Beginning around 1958, the hotels in the very large cities and convention centers began to feel the pressure. Some of the big chains thereupon countered by throwing up huge new convention and luxury hotels in these cities; this response helped to account for the recent surge in hotel building--i.e., it has been largely defensive. But in making their response, the big hotel chains have been at a serious disadvantage. This arises out of the fact that the new hotels naturally compete with the existing hotels--which the chains also own in many cases. In an effort to minimize this competition, and strike back most directly at their real antagonists, the hotel chains have often built their new hotels so that they bear a closer resemblance to the grand motel than to the traditional "palace." In San Francisco, for example, Hilton now has under construction a $30-million structure, designed by hotel architect William Tabler, that would seem to be, in effect, a vertical motel: rising eighteen stories over a vast underground garage, it is being built around an interior ramp that will permit guests on seven of the floors to drive their cars directly to their rooms and park right outside them if they wish.

Elsewhere, the hotel builders have made ingenious attempts to provide facilities for a variety of travel markets. Prudential and the Hotel Corp. of America, for example, are now erecting a twenty-nine-story hotel in Boston that will be a three-tiered structure: the lower floors are to be a motor hotel with drive-in registration; above that there will be a convention hotel with large meeting and banquet rooms; and on top will be luxury suites (up to $100 per day for one person). To entice travelers further, many new hotels incorporate some architectural features common to much grand-motel and resort-hotel design. An extreme example of this tendency is the Summit on New York's East Side, designed for Loew's Hotels by Morris Lapidus, who had previously made his reputation in Florida. (See the picture above.) Asked another architect, critical of the Summit, "Isn't it a bit far from the beach?"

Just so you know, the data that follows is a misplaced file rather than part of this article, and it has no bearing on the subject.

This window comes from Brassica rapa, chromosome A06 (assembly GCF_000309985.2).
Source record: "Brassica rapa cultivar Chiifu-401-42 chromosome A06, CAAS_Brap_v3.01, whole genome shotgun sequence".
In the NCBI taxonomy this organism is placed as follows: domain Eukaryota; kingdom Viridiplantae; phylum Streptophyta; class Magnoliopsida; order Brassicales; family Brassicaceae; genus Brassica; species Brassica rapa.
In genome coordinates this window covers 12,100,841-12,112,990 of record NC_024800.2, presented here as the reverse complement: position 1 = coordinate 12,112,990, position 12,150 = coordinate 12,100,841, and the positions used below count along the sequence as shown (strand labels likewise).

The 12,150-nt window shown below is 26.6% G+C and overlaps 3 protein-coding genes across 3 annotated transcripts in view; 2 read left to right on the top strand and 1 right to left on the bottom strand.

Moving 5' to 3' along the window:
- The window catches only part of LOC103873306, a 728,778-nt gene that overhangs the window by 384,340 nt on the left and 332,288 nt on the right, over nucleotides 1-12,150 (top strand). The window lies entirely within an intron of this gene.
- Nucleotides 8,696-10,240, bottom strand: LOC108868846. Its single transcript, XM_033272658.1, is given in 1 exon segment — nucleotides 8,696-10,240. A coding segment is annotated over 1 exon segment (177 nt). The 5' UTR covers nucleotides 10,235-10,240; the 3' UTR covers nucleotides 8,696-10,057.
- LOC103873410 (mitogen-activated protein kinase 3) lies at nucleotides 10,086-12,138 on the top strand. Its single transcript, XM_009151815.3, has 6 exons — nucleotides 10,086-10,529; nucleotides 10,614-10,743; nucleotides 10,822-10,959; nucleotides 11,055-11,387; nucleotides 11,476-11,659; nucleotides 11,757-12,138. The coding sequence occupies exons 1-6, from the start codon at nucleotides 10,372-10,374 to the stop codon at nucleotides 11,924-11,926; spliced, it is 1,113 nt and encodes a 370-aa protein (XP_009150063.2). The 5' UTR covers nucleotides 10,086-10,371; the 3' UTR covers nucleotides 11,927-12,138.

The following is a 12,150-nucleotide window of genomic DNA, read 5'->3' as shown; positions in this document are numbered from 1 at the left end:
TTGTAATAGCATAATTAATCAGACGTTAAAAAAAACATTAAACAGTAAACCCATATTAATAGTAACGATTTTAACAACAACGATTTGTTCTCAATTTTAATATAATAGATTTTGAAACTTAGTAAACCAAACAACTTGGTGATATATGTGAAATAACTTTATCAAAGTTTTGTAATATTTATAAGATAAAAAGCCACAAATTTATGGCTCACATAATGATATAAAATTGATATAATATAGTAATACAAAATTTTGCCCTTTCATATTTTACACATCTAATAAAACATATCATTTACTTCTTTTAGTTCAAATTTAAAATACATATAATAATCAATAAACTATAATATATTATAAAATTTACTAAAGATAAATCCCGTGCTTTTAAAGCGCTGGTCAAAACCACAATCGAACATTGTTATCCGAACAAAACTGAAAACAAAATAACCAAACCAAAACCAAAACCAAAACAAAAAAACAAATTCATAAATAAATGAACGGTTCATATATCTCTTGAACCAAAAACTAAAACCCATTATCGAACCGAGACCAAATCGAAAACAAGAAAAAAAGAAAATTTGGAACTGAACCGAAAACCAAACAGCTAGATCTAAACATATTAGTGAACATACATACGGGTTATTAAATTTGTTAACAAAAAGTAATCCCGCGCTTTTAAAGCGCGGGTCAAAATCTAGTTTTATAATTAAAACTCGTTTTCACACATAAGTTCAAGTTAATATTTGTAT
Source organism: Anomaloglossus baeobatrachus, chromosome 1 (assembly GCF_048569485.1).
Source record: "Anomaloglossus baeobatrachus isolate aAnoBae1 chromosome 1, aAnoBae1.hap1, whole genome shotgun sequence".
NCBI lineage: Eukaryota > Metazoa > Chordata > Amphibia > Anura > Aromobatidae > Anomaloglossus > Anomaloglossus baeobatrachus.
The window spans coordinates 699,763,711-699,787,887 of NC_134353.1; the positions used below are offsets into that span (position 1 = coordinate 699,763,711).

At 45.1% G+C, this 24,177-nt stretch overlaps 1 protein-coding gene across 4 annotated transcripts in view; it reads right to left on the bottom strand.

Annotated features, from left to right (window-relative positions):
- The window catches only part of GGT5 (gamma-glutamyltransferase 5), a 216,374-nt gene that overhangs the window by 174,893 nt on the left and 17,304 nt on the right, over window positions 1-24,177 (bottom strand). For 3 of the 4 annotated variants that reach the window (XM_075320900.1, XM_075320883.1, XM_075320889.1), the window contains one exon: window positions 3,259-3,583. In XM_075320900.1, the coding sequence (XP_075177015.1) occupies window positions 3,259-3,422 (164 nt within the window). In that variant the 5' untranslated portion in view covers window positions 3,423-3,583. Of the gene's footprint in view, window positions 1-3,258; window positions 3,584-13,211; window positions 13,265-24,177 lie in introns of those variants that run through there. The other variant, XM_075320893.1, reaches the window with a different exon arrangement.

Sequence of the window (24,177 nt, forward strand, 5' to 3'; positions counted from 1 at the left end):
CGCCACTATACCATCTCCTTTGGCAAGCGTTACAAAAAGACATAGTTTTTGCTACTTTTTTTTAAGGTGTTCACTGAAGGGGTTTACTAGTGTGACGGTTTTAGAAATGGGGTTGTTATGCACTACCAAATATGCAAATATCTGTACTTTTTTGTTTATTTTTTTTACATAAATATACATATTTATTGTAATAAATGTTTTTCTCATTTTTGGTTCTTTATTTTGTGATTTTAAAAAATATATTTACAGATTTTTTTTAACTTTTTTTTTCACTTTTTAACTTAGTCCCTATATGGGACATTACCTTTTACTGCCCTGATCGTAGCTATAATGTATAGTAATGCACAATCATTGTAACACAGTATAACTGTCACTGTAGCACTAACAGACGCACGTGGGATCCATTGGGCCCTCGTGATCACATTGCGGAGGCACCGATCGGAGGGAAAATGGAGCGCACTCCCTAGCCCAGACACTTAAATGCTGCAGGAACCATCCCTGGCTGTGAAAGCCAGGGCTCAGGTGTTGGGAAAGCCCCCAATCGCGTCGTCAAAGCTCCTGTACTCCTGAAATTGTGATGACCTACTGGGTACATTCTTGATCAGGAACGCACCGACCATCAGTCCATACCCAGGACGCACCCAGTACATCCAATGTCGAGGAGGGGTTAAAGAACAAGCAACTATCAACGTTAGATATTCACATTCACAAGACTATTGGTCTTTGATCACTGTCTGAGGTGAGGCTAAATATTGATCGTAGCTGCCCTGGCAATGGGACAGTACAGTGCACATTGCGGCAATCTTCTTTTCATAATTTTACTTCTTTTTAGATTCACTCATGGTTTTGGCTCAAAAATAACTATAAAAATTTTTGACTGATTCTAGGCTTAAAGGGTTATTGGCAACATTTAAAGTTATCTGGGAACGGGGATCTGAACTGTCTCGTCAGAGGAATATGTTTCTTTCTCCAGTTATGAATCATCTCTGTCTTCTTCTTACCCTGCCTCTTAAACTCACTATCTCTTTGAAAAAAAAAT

With the hotels building more and more like the grand motels, and with these still expanding their size, services, and facilities, the competition within the lodging business often appears to be a huge, blurred scramble. New York City and its metropolitan area is a case in point. In 1959, when the motels then lining the approaches to Manhattan were rapidly having a depressing effect on midtown-hotel revenues, Knott Hotels presented the region with its first big hostelry in a generation when it opened what is now the 520-room International Hotel at Idlewild Airport on the edge of the city. Almost simultaneously, a group of independent motel operators presented New York City with its first new downtown lodging place since the Waldorf-Astoria was opened in 1931; this was the 130-room, five-story Skyline Motor Inn on Manhattan's West Side. Since then Manhattan has got, in addition to the Summit, three other major hotels---Loew's 500-room Regency on Park Avenue, Loew's 2,000-room Americana, and the 2,200-room New York Hilton, both of the latter making a special pitch for convention business. But it has also got or is about to get nine more big motor inns, three of which have been contributed by the ubiquitous Loew's Hotels. Meanwhile, a score or so more have opened near the city's two main airports, Idlewild and LaGuardia, in Flushing, close to the 1964 World's Fair site, and elsewhere on the city's peripheries.

Empty rooms in Manhattan

While New York hotel occupancy rates are among the highest in the country, the addition of some 12,000 new first-class rooms to the 50,000 or so others already available is bound to have a
depressing effect on many of the city's better hotels, not to mention all the second- and third-class ones. According to Harris, Kerr, Forster, the hotel accounting firm, occupancy in forty-two New York transient hotels dropped slightly last year, from 72 percent in 1961 to 70 percent--even before the full impact of the new building had been felt.  Today at least a half-dozen of Manhattan's older hotels are in trouble.

Some such pattern has been visible in all the major metropolitan centers. Almost every major city has its first big new hotel since the depression, and some have several; and every city of any size today has been invaded or surrounded, or both, by a clutch of grand motels. Just about everywhere, it appears, the older hotels have been confronted by sizable numbers of new first-class rooms: between 1958 and 1962 Chicago added 7,500; Washington, D.C., 6,000; Houston, 4,300; San Francisco, 3,000.

Not very surprisingly, lamentations about "overbuilding" are heard everywhere. Most of the clamor comes from the owners of the older hotels, who are the principal victims of the boom, and are ill equipped to cope with it. The fact is that the typical big-city hotel these days is forty years old and woefully maintained. Last year only 2,300 of the U.S.' 29,000 hotels met the minimum standards of comfort, maintenance, service, and decency required by the American Automobile Association for recommendation to its members. How much more new competition will these older properties have to face?